You may have noticed that I’ve written less about technology on the blog this year than usual. That’s because I’ve been doing all of my tech writing over on my side project Prosumable. But I recently made the decision to shutter the site to focus on other projects (more on that in a future post), so I guess you can expect to read more of my thoughts on technology here again.
Writing about technology news this year has taught me a lot about the world of tech and the direction that it’s going. It’s helped me become more critical of the companies and other entities that are setting the course for the future of the industry. And it’s shifted my interest in technology from the day-to-day headlines and gadget announcements to the bigger, broader issues facing the tech world today and in the future.
So as I’m moving on from this writing project that I’ve thoroughly enjoyed, I thought it might be worthwhile to stop and reflect on the things I’ve learned. Not just what I’ve learned about cool advances like augmented reality, artificial intelligence, and ambient computing (Google it), but what I’ve learned about the technology world as a whole and what we as consumers should be looking out for going forward. Here are the most important issues facing technology today as I see them.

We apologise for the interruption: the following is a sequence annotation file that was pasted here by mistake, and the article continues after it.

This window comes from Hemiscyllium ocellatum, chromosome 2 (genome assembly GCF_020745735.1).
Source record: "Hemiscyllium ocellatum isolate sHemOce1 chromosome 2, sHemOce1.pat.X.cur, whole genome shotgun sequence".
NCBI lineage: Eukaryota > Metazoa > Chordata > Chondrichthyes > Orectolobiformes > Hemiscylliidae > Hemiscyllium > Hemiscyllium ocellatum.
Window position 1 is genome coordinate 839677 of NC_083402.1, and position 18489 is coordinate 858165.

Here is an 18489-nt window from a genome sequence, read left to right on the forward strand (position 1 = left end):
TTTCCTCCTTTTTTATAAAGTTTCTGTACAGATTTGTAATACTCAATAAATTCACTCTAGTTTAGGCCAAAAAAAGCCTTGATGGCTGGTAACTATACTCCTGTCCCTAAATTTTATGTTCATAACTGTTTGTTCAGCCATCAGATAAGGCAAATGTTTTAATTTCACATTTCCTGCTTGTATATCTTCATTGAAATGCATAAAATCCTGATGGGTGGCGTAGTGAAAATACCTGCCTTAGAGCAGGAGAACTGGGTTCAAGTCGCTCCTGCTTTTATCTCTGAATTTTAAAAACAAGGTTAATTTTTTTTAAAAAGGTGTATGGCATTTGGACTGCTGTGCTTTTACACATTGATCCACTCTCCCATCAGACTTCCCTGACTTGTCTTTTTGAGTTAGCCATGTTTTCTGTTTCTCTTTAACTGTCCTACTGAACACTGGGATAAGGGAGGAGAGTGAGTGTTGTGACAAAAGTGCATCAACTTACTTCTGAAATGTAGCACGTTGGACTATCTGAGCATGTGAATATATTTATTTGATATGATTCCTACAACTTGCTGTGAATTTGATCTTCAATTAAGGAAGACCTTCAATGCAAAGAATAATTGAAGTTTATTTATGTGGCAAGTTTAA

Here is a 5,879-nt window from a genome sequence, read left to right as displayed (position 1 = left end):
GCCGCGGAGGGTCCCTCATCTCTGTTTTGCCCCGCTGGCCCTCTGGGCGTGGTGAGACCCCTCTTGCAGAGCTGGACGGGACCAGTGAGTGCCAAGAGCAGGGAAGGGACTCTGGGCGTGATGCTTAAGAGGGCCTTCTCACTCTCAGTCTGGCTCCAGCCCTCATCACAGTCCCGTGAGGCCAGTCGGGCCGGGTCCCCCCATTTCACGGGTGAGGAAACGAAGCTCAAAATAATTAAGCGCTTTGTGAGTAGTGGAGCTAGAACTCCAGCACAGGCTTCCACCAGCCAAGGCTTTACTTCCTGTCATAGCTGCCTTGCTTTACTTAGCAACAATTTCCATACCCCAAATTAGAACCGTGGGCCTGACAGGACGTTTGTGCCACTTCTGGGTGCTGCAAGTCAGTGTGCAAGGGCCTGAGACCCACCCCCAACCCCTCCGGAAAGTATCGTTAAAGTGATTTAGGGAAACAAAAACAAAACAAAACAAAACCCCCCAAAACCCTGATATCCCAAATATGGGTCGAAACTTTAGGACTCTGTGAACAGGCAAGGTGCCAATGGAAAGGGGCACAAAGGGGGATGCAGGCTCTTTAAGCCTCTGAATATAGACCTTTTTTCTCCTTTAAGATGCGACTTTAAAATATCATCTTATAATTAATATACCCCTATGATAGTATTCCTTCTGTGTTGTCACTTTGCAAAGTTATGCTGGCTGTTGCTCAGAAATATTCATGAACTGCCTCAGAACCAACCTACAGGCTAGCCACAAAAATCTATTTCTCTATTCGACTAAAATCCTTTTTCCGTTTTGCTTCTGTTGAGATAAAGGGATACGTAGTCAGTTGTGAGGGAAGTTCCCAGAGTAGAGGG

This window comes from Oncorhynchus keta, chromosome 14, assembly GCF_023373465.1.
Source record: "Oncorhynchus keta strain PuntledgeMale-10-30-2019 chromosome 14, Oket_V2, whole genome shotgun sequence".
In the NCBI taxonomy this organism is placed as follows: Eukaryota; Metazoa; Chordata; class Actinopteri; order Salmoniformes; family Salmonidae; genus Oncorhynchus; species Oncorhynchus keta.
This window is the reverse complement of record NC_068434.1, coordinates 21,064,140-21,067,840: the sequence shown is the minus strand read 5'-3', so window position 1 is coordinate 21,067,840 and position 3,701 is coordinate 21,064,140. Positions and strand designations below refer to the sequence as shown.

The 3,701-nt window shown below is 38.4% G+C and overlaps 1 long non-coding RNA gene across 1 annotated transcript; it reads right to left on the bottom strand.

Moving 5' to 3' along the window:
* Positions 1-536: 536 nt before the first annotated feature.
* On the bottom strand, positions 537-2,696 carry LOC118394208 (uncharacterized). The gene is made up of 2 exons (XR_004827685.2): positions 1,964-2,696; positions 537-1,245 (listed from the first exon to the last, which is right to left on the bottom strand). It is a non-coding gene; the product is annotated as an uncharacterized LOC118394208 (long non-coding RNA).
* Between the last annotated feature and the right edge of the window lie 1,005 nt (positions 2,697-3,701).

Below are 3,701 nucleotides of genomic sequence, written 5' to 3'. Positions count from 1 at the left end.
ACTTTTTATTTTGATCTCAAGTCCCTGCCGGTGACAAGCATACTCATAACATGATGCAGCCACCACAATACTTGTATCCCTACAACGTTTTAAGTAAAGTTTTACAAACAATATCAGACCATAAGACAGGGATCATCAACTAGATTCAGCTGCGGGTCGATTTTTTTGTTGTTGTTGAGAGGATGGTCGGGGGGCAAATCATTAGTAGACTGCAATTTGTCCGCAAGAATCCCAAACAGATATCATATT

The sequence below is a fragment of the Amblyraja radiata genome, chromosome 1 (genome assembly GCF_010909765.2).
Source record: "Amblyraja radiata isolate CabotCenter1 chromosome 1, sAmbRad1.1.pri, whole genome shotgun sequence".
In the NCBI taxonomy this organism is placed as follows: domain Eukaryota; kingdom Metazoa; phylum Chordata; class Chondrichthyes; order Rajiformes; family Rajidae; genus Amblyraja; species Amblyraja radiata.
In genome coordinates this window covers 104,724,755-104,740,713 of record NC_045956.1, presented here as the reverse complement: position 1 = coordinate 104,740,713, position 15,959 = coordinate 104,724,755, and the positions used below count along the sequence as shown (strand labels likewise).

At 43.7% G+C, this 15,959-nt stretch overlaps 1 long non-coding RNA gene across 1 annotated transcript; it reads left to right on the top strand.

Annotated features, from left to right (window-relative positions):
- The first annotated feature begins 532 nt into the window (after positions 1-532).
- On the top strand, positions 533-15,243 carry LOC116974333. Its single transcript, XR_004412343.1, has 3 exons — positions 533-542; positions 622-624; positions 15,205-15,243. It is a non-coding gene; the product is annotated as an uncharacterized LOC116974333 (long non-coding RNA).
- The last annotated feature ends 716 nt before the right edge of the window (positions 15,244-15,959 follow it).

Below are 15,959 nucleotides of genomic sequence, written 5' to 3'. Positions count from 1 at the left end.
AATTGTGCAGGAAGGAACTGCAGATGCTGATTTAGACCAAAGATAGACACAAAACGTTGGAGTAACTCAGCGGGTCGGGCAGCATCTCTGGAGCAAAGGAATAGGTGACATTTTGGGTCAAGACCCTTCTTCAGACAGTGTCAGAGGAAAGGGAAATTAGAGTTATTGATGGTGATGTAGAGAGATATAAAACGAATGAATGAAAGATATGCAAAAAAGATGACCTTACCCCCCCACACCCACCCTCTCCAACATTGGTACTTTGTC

Number one: accessibility. As great as technology can be, it’s useless if people aren’t able to acquire it or use it. And accessibility is a problem on multiple fronts.
Many technologies are economically inaccessible. They’re simply too expensive for lower-income individuals and families to purchase. This is a shame because technology is often the very thing that can elevate people out of poverty when given the chance. Something as simple as a smartphone can open up a person to a world of economic possibilities including learning a marketable skill (such as coding), starting their own business, or cultivating professional relationships. Not to mention the educational benefit technology can have for children and adolescents. Fortunately, technology tends to become more economically accessible over time, and governments, non-profits, and even corporations themselves are working to make technology available to more low-income families every day, but there is certainly more work to be done here.